Plan to Evacuate
If advised to evacuate, do so immediately and go to a safe place.
Know where you will go, how you will get there, and where you will stay.
Plan well in advance if you will need help leaving or use public transportation.
Mobile/manufactured/trailer homes and recreational vehicles (RVs) cannot provide safe shelter from tropical-storm or hurricane-force winds.
Plan to Shelter Safely
Be ready to live without power, water, gas, phone, and internet for a long time.
Practice going to a designated safe shelter for high winds. The next best protection is a small, interior, windowless room in a sturdy building on the lowest level that is not likely to flood.
If you are in an area that is likely to flood, designate a location on higher ground that you can move to before floodwaters reach you.
Gather Emergency Supplies
Gather food, water, and medicine. Organize supplies into a Go-Kit and a Stay-at-Home Kit.
Go-Kit: 3 days of supplies that you can carry with you. Include backup batteries and chargers for your devices (cell phone, CPAP, wheelchair, etc.)
Stay-at-Home Kit: 2 weeks of supplies. Stores and pharmacies might be closed.
Have a 1-month supply of medication in a child-proof container.
Keep personal, financial, and medical records safe.
Plan to Stay Connected
Sign up for free emergency alerts from your local government.
Have a way to charge your cell phone.
Have a battery-powered radio.
Learn Emergency Skills
Learn First Aid and CPR.
Be ready to live without power.
Learn how to use a generator safely.
Plan how you will use powered medical equipment.
Prepare for Wind
Secure items outside, such as lawn furniture and trash cans, that could be picked up by high winds and hurt someone.
Anchor objects that would be unsafe to bring inside, such as gas grills and propane tanks.
Trim or remove trees close enough to fall on your home. Review insurance policies.
Protect windows with permanent storm shutters or pre-cut plywood.
Prepare for Flooding
Clean out drains, gutters and downspouts.
Stockpile protective materials such as plastic sheeting and sandbags.
Consider installing a sump pump with battery backup.
Consider elevating the heating system, water heater, and electric panel.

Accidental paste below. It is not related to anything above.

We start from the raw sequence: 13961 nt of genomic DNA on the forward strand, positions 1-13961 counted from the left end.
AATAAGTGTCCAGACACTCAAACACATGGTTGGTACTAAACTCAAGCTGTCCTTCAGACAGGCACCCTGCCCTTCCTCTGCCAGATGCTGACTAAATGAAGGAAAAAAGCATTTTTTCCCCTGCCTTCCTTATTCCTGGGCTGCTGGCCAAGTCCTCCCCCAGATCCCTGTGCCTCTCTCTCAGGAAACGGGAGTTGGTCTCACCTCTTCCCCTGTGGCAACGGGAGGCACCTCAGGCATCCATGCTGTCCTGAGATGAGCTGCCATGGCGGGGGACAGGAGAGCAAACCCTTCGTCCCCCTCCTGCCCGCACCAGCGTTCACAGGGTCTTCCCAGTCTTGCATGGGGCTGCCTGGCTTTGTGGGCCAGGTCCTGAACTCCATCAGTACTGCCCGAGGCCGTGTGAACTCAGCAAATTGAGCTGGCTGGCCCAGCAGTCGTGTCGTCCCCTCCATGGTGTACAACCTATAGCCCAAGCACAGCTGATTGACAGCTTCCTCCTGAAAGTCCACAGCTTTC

What Should You Do During a Hurricane?
If ordered to evacuate, leave immediately.
If authorities advise or order you to evacuate, grab your emergency kit and go right away. If you are not in a mandatory evacuation zone, you will need to decide whether to leave the area, move to higher ground nearby, or stay in your home. If you decide to stay home, remember that even if the high winds and floodwaters do not reach your home, you may lose power and water, and you may not be able to leave your home for several days if the roads are impassable.
If local authorities advise you to evacuate, go right away.
Bring your Go Kit.
Follow evacuation routes and do not try to take shortcuts because they may be blocked.
Check with local officials for shelter locations. Download the FREE Red Cross Emergency App to find shelters near you.
Staying at Home
Determine your best protection for high winds and flooding.
Take shelter in a designated storm shelter or an interior room for high winds.
Stay away from glass windows and doors.
Move to higher ground before flooding begins.
How Can You Stay Safe After a Hurricane?
Don’t return home until you’re told it’s safe.
If you evacuated, don’t return home until local officials have declared that it is safe to enter your community and you have the supplies you will need. If your home was damaged by hurricane-force winds or flooding after the storm, it should be carefully inspected and thoroughly cleaned.
Wait for officials to say it is safe before going back home.
Avoid damaged or fallen power lines, poles, and downed wires. They can electrocute you.
Do not touch floodwaters because they may contain sewage, bacteria and chemicals that can make you ill.
Prevent carbon monoxide poisoning. Gasoline, propane, natural gas, or charcoal-burning devices should never be used inside a home, basement, garage, tent, or camper – or even outside near an open window. Carbon monoxide can’t be seen or smelled, but it can kill you fast. If you start to feel sick, dizzy, or weak, get to fresh air right away – do not delay.
How to Clean Up Safely
Wear appropriate protective equipment including gloves, goggles and boots.
Clean and disinfect everything that got wet.
When cleaning heavy debris, work with a partner. Make sure that you have proper training before using equipment, such as chainsaws.
Heart attacks are a leading cause of deaths after a hurricane. Be mindful of overworking.
Tips to Stay Healthy
When in doubt, throw it out! Throw out food that got wet or warm. Ask your healthcare provider for guidance if you have refrigerated medicines that got warm.
Avoid drinking tap water until local officials say it is safe.
Take Care of Yourself
It’s normal to have a lot of feelings.
Eat healthy food and get enough sleep to help you deal with stress.
You can contact the Disaster Distress Helpline for free if you need to talk to someone.